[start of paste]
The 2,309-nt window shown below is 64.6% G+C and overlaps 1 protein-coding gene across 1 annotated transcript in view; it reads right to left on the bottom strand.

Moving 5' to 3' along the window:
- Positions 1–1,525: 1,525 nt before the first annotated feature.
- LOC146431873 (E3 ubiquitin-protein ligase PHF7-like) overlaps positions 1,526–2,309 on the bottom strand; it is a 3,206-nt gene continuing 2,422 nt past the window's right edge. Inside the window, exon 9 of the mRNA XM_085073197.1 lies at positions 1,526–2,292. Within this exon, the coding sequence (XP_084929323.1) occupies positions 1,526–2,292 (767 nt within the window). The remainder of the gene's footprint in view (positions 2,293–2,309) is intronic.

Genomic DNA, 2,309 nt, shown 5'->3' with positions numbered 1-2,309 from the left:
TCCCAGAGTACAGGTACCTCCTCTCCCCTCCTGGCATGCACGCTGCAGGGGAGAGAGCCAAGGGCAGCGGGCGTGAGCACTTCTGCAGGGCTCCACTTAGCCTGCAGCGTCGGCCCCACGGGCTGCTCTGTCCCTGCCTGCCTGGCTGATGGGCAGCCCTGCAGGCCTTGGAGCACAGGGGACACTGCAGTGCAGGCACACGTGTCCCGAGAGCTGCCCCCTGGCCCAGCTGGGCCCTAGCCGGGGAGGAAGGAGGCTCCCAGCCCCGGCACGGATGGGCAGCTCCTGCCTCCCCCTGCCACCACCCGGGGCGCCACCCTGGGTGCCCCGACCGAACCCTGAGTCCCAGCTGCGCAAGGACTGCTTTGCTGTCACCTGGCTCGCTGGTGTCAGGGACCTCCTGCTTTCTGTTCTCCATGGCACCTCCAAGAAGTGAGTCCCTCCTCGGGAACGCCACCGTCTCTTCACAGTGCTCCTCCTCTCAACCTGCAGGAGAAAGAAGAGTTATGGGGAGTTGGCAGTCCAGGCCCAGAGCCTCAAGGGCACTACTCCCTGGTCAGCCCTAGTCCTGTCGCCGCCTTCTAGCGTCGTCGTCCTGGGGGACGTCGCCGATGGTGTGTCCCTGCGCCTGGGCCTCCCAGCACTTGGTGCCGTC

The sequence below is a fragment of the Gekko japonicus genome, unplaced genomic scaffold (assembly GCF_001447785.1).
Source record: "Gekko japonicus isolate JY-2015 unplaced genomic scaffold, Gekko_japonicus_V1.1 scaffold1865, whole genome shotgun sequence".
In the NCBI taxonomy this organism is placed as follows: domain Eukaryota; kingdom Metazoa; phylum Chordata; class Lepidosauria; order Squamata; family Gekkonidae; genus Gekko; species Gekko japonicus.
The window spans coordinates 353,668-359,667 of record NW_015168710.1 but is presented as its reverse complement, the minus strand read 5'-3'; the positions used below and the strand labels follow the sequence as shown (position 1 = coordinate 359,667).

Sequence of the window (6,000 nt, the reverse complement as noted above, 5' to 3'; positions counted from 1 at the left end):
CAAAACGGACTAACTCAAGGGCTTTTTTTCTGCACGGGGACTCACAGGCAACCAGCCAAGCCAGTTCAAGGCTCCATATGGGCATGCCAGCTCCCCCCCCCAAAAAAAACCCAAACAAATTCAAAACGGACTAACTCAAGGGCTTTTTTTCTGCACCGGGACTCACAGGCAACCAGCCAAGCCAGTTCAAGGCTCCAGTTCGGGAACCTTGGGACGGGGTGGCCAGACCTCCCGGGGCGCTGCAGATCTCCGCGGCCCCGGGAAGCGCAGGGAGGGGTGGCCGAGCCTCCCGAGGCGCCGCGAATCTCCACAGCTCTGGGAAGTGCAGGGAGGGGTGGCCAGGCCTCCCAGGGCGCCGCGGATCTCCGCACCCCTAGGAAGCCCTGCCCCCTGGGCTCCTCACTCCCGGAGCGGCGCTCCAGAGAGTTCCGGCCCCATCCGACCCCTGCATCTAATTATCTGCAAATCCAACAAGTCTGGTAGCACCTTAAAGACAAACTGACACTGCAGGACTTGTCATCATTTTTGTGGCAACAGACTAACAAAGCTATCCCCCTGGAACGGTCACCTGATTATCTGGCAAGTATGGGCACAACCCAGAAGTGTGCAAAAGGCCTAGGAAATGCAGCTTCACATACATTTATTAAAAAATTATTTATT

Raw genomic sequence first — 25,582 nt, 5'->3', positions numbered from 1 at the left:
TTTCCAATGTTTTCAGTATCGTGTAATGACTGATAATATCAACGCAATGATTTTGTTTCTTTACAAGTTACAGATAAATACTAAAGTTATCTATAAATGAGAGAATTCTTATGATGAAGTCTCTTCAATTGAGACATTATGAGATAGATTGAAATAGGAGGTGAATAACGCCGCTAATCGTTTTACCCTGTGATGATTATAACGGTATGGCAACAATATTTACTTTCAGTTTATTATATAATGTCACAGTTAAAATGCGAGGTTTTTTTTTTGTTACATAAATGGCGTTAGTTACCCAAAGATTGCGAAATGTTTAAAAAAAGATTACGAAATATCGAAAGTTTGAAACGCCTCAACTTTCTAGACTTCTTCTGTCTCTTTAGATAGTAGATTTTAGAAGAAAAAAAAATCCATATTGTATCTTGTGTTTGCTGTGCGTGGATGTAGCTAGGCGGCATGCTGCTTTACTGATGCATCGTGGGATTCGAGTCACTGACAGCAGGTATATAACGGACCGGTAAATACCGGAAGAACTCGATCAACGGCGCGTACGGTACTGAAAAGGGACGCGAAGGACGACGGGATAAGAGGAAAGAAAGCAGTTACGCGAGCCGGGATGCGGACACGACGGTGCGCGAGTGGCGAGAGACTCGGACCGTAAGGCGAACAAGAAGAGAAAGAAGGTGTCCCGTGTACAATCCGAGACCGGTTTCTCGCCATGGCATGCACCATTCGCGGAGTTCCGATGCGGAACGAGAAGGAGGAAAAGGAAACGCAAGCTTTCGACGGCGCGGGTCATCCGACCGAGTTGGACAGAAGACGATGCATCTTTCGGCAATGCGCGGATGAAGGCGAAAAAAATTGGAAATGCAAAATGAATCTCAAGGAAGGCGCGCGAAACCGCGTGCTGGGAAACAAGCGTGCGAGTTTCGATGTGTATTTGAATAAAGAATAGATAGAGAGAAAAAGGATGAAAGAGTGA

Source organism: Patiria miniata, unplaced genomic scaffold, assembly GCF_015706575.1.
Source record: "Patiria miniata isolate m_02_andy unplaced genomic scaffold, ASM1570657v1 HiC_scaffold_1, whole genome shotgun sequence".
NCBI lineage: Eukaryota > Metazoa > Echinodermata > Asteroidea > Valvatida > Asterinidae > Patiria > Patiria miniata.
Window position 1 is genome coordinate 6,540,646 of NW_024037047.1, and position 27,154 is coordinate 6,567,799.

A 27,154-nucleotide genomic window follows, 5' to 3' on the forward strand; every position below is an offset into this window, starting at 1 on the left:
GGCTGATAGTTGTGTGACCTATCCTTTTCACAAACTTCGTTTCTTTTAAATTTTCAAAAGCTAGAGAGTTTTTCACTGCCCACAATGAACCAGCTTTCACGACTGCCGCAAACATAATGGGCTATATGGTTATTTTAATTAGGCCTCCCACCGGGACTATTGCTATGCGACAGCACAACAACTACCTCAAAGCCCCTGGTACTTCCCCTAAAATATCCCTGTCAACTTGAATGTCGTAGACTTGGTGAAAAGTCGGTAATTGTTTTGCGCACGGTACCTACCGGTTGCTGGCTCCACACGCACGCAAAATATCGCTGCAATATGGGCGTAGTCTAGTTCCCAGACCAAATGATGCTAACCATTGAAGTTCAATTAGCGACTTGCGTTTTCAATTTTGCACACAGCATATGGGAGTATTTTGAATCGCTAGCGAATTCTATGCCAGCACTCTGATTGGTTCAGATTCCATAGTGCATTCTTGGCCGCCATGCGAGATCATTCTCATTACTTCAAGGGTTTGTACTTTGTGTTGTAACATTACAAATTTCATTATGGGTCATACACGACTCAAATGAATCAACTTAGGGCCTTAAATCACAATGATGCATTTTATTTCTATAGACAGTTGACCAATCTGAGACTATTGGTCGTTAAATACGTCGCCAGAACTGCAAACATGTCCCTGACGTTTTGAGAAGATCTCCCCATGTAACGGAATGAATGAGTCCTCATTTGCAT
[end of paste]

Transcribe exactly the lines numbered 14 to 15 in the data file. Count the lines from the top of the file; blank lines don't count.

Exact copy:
TTTCCAATGTTTTCAGTATCGTGTAATGACTGATAATATCAACGCAATGATTTTGTTTCTTTACAAGTTACAGATAAATACTAAAGTTATCTATAAATGAGAGAATTCTTATGATGAAGTCTCTTCAATTGAGACATTATGAGATAGATTGAAATAGGAGGTGAATAACGCCGCTAATCGTTTTACCCTGTGATGATTATAACGGTATGGCAACAATATTTACTTTCAGTTTATTATATAATGTCACAGTTAAAATGCGAGGTTTTTTTTTTGTTACATAAATGGCGTTAGTTACCCAAAGATTGCGAAATGTTTAAAAAAAGATTACGAAATATCGAAAGTTTGAAACGCCTCAACTTTCTAGACTTCTTCTGTCTCTTTAGATAGTAGATTTTAGAAGAAAAAAAAATCCATATTGTATCTTGTGTTTGCTGTGCGTGGATGTAGCTAGGCGGCATGCTGCTTTACTGATGCATCGTGGGATTCGAGTCACTGACAGCAGGTATATAACGGACCGGTAAATACCGGAAGAACTCGATCAACGGCGCGTACGGTACTGAAAAGGGACGCGAAGGACGACGGGATAAGAGGAAAGAAAGCAGTTACGCGAGCCGGGATGCGGACACGACGGTGCGCGAGTGGCGAGAGACTCGGACCGTAAGGCGAACAAGAAGAGAAAGAAGGTGTCCCGTGTACAATCCGAGACCGGTTTCTCGCCATGGCATGCACCATTCGCGGAGTTCCGATGCGGAACGAGAAGGAGGAAAAGGAAACGCAAGCTTTCGACGGCGCGGGTCATCCGACCGAGTTGGACAGAAGACGATGCATCTTTCGGCAATGCGCGGATGAAGGCGAAAAAAATTGGAAATGCAAAATGAATCTCAAGGAAGGCGCGCGAAACCGCGTGCTGGGAAACAAGCGTGCGAGTTTCGATGTGTATTTGAATAAAGAATAGATAGAGAGAAAAAGGATGAAAGAGTGA

Source organism: Patiria miniata, unplaced genomic scaffold, assembly GCF_015706575.1.